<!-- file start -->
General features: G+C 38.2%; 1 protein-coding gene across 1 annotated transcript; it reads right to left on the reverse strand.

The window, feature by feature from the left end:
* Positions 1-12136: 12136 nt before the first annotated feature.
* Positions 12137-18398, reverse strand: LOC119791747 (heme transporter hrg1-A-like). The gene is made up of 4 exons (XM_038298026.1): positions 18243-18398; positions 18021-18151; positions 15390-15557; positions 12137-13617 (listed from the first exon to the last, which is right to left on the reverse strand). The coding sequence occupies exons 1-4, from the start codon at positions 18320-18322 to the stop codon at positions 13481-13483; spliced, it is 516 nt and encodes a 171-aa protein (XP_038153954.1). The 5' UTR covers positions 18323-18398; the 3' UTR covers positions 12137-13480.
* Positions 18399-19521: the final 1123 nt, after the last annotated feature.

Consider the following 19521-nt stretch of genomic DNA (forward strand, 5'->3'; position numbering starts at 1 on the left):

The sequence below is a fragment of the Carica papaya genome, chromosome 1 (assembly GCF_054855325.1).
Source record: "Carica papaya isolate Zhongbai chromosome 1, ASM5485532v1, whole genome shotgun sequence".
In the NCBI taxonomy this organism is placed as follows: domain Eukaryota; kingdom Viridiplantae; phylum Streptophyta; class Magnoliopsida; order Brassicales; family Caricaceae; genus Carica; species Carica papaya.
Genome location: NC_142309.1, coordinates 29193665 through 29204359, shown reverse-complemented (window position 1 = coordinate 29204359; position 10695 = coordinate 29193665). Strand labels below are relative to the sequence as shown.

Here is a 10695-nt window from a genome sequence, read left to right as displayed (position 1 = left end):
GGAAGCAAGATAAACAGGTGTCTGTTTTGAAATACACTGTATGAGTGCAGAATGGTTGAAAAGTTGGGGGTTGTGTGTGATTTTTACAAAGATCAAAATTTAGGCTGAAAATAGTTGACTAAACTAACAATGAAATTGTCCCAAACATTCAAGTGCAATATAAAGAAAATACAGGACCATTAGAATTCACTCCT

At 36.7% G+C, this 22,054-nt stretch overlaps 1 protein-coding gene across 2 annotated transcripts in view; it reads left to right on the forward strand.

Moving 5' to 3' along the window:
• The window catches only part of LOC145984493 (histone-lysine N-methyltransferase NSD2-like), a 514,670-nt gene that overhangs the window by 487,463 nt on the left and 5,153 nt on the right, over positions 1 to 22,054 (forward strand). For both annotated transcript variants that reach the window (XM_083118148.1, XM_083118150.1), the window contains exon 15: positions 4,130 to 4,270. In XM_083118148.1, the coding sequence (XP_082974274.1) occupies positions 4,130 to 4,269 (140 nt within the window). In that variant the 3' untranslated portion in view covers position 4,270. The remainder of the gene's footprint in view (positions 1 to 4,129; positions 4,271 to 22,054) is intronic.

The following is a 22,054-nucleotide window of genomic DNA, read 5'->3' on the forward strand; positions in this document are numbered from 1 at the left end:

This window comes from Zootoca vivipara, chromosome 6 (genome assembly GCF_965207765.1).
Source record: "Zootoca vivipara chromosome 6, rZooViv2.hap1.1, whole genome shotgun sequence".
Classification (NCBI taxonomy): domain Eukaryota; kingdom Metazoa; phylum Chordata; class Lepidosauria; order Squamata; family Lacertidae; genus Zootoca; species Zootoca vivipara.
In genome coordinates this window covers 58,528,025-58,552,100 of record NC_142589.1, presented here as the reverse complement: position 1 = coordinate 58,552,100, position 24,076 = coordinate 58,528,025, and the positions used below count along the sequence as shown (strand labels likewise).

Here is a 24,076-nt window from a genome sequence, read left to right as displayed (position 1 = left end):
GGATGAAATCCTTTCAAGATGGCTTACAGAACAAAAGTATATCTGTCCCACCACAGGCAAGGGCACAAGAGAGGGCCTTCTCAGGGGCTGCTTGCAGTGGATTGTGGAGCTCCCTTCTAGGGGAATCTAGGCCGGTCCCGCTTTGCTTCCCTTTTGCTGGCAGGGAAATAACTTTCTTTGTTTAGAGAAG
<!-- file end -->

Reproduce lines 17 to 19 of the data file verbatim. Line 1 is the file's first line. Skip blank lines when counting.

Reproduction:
This window comes from Zootoca vivipara, chromosome 6 (genome assembly GCF_965207765.1).
Source record: "Zootoca vivipara chromosome 6, rZooViv2.hap1.1, whole genome shotgun sequence".
Classification (NCBI taxonomy): domain Eukaryota; kingdom Metazoa; phylum Chordata; class Lepidosauria; order Squamata; family Lacertidae; genus Zootoca; species Zootoca vivipara.